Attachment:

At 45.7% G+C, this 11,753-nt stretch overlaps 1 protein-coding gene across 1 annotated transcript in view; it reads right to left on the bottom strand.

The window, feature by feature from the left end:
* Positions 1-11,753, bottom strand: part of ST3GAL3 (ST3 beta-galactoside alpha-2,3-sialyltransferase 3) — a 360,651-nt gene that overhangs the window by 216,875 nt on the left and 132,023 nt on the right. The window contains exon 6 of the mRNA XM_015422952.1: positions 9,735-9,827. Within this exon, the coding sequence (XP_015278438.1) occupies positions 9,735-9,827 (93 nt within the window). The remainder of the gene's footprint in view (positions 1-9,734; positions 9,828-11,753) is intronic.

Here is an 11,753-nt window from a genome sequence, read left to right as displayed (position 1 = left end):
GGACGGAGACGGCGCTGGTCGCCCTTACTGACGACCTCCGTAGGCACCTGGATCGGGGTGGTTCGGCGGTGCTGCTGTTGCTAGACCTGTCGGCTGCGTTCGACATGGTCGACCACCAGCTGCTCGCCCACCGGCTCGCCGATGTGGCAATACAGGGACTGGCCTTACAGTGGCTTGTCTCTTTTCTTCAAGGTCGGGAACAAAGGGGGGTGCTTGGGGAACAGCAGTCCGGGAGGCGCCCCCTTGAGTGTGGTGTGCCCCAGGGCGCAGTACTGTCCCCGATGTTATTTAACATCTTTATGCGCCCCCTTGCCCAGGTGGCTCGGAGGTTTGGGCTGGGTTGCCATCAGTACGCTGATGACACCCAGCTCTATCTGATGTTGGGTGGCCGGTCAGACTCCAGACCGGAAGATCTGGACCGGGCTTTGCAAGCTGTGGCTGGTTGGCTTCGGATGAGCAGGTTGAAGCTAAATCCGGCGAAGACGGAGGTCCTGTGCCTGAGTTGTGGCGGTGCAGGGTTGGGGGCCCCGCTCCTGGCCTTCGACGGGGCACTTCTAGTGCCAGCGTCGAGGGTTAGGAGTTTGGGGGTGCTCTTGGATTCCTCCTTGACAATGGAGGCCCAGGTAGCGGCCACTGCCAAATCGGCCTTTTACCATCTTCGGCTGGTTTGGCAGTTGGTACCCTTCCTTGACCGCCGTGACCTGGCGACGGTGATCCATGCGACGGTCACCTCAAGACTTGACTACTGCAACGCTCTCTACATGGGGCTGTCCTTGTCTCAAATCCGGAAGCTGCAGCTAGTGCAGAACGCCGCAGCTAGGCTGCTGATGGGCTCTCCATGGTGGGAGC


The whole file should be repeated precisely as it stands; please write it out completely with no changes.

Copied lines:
At 45.7% G+C, this 11,753-nt stretch overlaps 1 protein-coding gene across 1 annotated transcript in view; it reads right to left on the bottom strand.

The window, feature by feature from the left end:
* Positions 1-11,753, bottom strand: part of ST3GAL3 (ST3 beta-galactoside alpha-2,3-sialyltransferase 3) — a 360,651-nt gene that overhangs the window by 216,875 nt on the left and 132,023 nt on the right. The window contains exon 6 of the mRNA XM_015422952.1: positions 9,735-9,827. Within this exon, the coding sequence (XP_015278438.1) occupies positions 9,735-9,827 (93 nt within the window). The remainder of the gene's footprint in view (positions 1-9,734; positions 9,828-11,753) is intronic.

Here is an 11,753-nt window from a genome sequence, read left to right as displayed (position 1 = left end):
GGACGGAGACGGCGCTGGTCGCCCTTACTGACGACCTCCGTAGGCACCTGGATCGGGGTGGTTCGGCGGTGCTGCTGTTGCTAGACCTGTCGGCTGCGTTCGACATGGTCGACCACCAGCTGCTCGCCCACCGGCTCGCCGATGTGGCAATACAGGGACTGGCCTTACAGTGGCTTGTCTCTTTTCTTCAAGGTCGGGAACAAAGGGGGGTGCTTGGGGAACAGCAGTCCGGGAGGCGCCCCCTTGAGTGTGGTGTGCCCCAGGGCGCAGTACTGTCCCCGATGTTATTTAACATCTTTATGCGCCCCCTTGCCCAGGTGGCTCGGAGGTTTGGGCTGGGTTGCCATCAGTACGCTGATGACACCCAGCTCTATCTGATGTTGGGTGGCCGGTCAGACTCCAGACCGGAAGATCTGGACCGGGCTTTGCAAGCTGTGGCTGGTTGGCTTCGGATGAGCAGGTTGAAGCTAAATCCGGCGAAGACGGAGGTCCTGTGCCTGAGTTGTGGCGGTGCAGGGTTGGGGGCCCCGCTCCTGGCCTTCGACGGGGCACTTCTAGTGCCAGCGTCGAGGGTTAGGAGTTTGGGGGTGCTCTTGGATTCCTCCTTGACAATGGAGGCCCAGGTAGCGGCCACTGCCAAATCGGCCTTTTACCATCTTCGGCTGGTTTGGCAGTTGGTACCCTTCCTTGACCGCCGTGACCTGGCGACGGTGATCCATGCGACGGTCACCTCAAGACTTGACTACTGCAACGCTCTCTACATGGGGCTGTCCTTGTCTCAAATCCGGAAGCTGCAGCTAGTGCAGAACGCCGCAGCTAGGCTGCTGATGGGCTCTCCATGGTGGGAGC